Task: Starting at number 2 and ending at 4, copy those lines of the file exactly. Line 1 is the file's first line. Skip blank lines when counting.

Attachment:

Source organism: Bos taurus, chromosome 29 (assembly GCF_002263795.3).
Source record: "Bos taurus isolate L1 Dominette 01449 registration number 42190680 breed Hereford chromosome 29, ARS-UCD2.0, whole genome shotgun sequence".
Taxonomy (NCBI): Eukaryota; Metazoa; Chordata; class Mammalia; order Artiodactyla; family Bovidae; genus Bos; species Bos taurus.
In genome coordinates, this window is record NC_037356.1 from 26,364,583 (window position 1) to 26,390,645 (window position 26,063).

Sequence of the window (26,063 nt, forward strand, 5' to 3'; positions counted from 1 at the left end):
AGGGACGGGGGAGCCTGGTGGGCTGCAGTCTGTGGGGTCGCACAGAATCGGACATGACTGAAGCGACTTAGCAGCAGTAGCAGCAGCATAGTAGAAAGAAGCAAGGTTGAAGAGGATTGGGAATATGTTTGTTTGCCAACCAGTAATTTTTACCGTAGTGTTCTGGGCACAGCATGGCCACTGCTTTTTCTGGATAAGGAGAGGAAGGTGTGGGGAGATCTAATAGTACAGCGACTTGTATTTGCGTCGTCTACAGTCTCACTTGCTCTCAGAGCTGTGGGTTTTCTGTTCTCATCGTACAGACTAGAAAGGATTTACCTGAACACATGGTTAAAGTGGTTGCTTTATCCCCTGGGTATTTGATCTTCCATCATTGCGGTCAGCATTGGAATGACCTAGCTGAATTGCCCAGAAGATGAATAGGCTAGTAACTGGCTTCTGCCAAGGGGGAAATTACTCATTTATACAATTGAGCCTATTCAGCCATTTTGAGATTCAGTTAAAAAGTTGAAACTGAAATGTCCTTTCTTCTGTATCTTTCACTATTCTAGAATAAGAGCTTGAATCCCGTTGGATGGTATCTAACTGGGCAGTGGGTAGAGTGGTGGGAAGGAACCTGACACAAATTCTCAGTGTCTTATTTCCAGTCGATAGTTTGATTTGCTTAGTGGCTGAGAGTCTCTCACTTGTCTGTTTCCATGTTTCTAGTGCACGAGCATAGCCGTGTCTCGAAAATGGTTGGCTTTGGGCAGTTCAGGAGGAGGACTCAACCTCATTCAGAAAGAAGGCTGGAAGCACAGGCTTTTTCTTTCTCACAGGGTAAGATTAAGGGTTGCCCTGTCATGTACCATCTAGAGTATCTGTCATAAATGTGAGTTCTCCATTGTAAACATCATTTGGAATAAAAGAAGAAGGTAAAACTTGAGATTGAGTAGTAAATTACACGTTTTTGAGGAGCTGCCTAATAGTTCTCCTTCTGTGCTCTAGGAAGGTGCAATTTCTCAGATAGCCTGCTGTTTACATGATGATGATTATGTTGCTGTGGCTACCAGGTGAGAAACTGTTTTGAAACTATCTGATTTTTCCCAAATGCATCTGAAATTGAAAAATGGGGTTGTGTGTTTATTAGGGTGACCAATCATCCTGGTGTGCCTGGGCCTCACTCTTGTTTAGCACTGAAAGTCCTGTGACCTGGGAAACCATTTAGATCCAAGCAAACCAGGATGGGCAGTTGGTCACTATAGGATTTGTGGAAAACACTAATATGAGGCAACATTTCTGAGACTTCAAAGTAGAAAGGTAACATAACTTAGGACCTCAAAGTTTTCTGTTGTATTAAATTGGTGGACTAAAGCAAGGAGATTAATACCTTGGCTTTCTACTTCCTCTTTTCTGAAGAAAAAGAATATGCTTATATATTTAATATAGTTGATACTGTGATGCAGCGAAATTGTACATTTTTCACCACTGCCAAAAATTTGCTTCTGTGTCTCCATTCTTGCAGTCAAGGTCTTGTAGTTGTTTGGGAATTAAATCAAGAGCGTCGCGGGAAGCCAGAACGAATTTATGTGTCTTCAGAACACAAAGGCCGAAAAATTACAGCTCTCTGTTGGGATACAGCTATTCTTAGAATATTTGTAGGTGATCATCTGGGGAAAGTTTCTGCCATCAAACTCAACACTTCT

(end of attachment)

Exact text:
Source record: "Bos taurus isolate L1 Dominette 01449 registration number 42190680 breed Hereford chromosome 29, ARS-UCD2.0, whole genome shotgun sequence".
Taxonomy (NCBI): Eukaryota; Metazoa; Chordata; class Mammalia; order Artiodactyla; family Bovidae; genus Bos; species Bos taurus.
In genome coordinates, this window is record NC_037356.1 from 26,364,583 (window position 1) to 26,390,645 (window position 26,063).